Cambridge elects city councilSeven incumbents and political newcomers Sheila Russell and William Walsh were elected to two-year terms on the Cambridge City Council last week. Voters defeated the referendum proposal to amend the city's Human Rights Ordinance to define pornography as a violation of civil rights.
The amendment would have allowed people who believe they had been injured by sexual discrimination through pornography to sue its producers and distributors for civil damages.
The four incumbents endorsed by the liberal Cambridge Civic Association (CCA) -- Mayor Francis H. Duehay, Saundra Graham, David E. Sullivan '74, and Alice Wolf -- will all return to office, as will independents Thomas Danehy, Walter J. Sullivan and Alfred Vellucci. Russell and Walsh also ran as independents.
Independent incumbents Daniel Clinton and Alfred LaRosa failed in their bids for re-election, and eleven other challengers also lost.
The roughly equal division of power on the council between the CCA seats and the generally more conservative, blue-collar oriented independents remains numerically unchanged since the last election. But the platforms [el1p]of Walsh and Russell varied from those of the incumbents they will replace.
Walsh, an attorney, ran an outspoken campaign against rent controls and restrictions on condominium conversions. Russell, widow of former Mayor Leonard Russell, drew on regional support, particularly from northern Cambridge.
The third faction in the race, a new slate called Coalition '85, failed to place any of its three candidates on the council. Coalition '85 billed itself as an alternative to the "polarization" of the council between the CCA and independent sides, according to coalition member Hugh Russell's campaign literature.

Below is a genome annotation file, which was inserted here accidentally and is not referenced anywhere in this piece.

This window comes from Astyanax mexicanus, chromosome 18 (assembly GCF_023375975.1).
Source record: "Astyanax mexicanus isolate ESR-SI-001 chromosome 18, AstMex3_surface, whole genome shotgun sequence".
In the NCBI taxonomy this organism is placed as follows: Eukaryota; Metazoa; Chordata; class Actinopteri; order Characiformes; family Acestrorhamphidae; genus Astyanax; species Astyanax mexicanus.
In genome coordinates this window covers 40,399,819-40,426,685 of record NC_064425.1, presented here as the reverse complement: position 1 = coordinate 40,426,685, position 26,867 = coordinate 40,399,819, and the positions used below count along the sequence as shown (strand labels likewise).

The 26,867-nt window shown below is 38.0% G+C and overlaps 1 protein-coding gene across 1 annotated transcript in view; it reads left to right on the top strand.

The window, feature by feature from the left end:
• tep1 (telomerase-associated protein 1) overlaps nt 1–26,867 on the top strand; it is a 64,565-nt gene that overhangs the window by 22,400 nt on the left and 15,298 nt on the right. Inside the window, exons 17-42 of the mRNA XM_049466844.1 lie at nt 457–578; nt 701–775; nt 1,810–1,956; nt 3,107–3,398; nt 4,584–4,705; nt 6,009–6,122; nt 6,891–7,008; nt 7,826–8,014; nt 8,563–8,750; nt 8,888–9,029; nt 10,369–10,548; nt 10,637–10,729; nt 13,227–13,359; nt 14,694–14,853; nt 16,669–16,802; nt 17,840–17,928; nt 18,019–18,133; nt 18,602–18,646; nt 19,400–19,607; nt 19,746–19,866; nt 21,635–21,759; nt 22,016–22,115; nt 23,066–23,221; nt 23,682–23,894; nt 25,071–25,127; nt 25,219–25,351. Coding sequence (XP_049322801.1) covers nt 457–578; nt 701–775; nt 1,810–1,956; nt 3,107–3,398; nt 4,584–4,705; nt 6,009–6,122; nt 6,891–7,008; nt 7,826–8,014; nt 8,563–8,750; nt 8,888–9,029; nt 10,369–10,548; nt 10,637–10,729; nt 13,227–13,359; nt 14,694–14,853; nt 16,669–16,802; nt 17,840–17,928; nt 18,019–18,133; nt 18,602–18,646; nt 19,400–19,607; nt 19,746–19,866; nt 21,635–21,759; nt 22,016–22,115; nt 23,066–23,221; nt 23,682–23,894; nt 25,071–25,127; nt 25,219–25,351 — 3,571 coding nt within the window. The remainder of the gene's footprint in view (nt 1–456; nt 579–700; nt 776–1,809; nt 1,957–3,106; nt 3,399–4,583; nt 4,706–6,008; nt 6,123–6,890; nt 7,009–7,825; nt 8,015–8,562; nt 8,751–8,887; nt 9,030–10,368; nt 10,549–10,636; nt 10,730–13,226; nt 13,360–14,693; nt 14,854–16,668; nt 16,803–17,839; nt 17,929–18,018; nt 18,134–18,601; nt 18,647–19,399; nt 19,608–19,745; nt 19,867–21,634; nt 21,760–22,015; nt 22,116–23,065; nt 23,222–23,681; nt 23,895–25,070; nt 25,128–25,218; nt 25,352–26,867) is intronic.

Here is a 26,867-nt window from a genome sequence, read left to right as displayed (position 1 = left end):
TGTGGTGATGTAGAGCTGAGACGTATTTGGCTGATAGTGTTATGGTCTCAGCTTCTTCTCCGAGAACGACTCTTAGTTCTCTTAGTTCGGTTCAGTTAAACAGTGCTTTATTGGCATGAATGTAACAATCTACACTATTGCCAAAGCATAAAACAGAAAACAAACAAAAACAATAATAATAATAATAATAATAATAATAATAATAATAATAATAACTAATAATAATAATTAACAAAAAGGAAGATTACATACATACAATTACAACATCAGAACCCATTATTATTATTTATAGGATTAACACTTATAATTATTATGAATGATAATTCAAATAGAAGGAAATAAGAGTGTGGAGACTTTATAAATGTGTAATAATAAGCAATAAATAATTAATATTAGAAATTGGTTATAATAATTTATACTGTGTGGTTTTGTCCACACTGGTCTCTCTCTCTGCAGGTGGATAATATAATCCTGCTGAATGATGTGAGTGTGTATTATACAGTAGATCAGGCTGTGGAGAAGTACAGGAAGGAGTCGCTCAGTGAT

Campaign spending became an issue when the CCA accused the real estate industry of heavy financial influence on the campaign. "Rent control is in danger this year from some people ... the real estate industry appears to be very active," said ex-CCA president Fred Levy.
Walsh may have set a city record for campaign spending -- he estimated his expenses at close to $40,000 -- according to yesterday's Cambridge Chronicle. The three Coalition '85 candidates together spent over $17,000, while the CCA spent about $10,000 to back its 11 candidates (including School Committee candidates), [el1p]the Chronicle said.
The city's unusual system of "proportional representation," under which voters rank candidates preferentially, affected the competition for council seats. This system allows some candidates to receive the support of weaker ones who are eliminated, concentrating voter support for candidates with similar positions behind the strongest.
Only Walter Sullivan, Duehay and David Sullivan received enough first-choice votes to win election in the first round of ballot counting. The nine candidates (Please turn to page 2)
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who received the most first choices were all eventually elected, but proportional representation altered their relative strengths during the count.
For example, Saundra Graham received many transfers from losing CCA candidates and was the fifth to accumulate the required quota of votes, although she finished ninth in number of first choices.
Incumbents Fred Fantini, Joe Maynard, Jane Sullivan and Fran Cooper and challengers Larry [el1p]Weinstein and Sara Garcia were elected to the School Committee. The CCA endorsed Cooper, Weinstein and Garcia.
On a second, nonbinding referendum, voters opposed the testing of nerve gas in Cambridge. They also defeated the third referendum, a nonbinding proposal to restrict Harvard University from selling university-owned, rent-controlled houses to faculty members who would occupy them, removing them from rent control.